UK Home Secretary Theresa May set out her beliefs in the "three pillars of Conservatism" on Saturday 9 March, amid growing rumours that she intends to try to oust Prime Minister David Cameron as leader of the Conservative Party.

Speaking at an event for the ConservativeHome website, the Home Secretary said "security, freedom and opportunity" are at the root of her political vision.

She said: "To win, we must remember our attributes as a party when we're at our best and our strongest. We're at our best when we don't try to recreate the past but adapt our policies to the needs of the day - while continuing to root those policies in our values."

In a speech likely to appeal to the party's disillusioned right, she reiterated her party's commitment to repeal the Human Rights Act if it wins the 2015 election, but also signalled the possibility of Britain withdrawing from the European Convention on Human rights altogether.

"We need to stop human rights legislation interfering with our ability to fight crime and control immigration," May said. "That's why, as our last manifesto promised, the next Conservative government will scrap the Human Rights Act.

"I want to be clear that all options - including leaving the Convention altogether - should be on the table."

She also set out her views on subjects from welfare reform to financial services at the Victory 2015 conference, organised to discuss Tory strategy for the next general election, and said the Tories would claim victory by being "the party for all".

Reaction on Twitter was mixed.

Political philosopher Philip Blonde tweeted: "Theresa May's speech not 'I want to be leader' but rather 'I could be.'"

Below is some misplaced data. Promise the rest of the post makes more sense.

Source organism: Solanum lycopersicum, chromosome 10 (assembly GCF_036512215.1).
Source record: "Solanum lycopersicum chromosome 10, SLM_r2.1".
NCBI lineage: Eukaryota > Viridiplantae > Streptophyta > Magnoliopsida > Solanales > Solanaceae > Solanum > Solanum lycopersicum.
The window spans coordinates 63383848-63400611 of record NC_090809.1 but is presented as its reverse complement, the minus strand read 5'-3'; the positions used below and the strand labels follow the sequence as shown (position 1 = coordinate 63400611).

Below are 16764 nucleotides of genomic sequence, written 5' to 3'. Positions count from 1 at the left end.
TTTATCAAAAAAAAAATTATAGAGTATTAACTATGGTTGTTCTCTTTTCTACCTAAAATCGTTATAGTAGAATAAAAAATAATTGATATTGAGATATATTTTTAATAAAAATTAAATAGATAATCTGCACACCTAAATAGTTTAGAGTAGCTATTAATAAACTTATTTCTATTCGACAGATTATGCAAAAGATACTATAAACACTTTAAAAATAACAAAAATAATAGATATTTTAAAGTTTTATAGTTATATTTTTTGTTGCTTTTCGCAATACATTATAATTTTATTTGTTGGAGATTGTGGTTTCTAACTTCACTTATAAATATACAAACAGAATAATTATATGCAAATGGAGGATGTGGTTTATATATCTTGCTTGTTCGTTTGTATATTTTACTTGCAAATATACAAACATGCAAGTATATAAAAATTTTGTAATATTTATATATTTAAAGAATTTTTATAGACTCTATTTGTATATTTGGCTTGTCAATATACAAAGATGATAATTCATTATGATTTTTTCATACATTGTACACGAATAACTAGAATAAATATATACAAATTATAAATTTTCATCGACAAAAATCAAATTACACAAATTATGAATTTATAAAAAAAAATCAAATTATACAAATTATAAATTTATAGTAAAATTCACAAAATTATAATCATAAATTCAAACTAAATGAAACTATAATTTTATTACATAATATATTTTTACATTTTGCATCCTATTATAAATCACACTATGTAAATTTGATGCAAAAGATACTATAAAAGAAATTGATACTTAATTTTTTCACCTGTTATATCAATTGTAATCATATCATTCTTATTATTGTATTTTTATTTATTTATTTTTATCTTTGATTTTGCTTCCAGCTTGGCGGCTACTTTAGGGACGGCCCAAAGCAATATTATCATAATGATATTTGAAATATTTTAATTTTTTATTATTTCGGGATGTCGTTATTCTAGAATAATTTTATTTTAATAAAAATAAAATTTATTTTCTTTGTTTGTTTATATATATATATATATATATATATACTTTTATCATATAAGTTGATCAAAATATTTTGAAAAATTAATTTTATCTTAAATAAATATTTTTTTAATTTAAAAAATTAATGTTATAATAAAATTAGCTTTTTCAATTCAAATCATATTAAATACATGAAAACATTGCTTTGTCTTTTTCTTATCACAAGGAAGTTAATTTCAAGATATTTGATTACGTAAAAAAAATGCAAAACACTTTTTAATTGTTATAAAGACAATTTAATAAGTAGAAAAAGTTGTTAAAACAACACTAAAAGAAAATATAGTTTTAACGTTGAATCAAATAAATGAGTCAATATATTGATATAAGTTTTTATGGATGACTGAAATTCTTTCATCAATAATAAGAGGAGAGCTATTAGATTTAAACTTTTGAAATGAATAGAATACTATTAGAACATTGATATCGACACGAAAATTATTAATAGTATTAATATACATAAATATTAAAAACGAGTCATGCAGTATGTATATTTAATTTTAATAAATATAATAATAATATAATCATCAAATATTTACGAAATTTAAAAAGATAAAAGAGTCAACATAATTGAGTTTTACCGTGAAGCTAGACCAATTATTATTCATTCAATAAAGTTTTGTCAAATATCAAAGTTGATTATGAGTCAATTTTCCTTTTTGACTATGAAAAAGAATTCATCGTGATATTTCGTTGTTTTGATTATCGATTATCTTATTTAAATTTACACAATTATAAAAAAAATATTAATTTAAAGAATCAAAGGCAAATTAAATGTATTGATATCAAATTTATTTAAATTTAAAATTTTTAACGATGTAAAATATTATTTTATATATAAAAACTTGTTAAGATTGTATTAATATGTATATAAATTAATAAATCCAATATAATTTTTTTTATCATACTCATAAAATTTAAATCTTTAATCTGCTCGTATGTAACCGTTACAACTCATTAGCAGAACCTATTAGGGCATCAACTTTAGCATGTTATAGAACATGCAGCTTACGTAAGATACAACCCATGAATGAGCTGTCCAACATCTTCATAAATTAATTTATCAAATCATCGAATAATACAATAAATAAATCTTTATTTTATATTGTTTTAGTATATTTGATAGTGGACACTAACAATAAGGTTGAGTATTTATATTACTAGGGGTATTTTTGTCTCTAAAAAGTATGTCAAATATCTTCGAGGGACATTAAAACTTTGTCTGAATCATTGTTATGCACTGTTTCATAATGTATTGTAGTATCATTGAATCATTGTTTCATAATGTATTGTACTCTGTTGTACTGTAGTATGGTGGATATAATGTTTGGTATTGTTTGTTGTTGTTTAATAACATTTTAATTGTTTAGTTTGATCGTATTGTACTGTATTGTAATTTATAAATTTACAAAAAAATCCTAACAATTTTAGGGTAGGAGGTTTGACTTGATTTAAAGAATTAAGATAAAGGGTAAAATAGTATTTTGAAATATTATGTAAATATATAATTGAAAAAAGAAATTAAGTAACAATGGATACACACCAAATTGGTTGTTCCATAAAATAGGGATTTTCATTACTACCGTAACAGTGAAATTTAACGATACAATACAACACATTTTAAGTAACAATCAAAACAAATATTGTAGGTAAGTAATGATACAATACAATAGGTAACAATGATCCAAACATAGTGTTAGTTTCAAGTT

Activist Brian Cooke tweeted: "Great speech from Theresa May. I have a feeling I'm listening to the next leader of the Conservative party and maybe the second female PM."

The speech comes after a week of rumours that May is planning to challenge for the leadership of the party, in the wake of the Eastleigh by-election, in which the Conservatives slipped into third place behind Ukip.

May has made a number of recent moves observers believe are designed to woo the party's disillusioned right, and this week announced plans to compel immigrants to pay a bond to make sure they leave the country when their visa expires.

But one party right winger told the Guardian yesterday that the rumours were being circulated by chancellor George Osborne to undermine May, who is leading a group of ministers who have dubbed themselves the Ministers' Union, and oppose further spending cuts to their departments.

During Prime Minister's Questions this week, opposition leader Ed Miliband taunted the Tories over the May rumours, saying he "looked forward to facing her when they are in opposition".

Backbenchers are believed to be prepared to launch a vote of no confidence in Cameron if the Tories fare poorly in the May local elections and the chancellor's budget is badly received.

A contest will be sparked if 46 backbenchers write to the Conservatives' 1922 Committee, requesting a party leadership vote.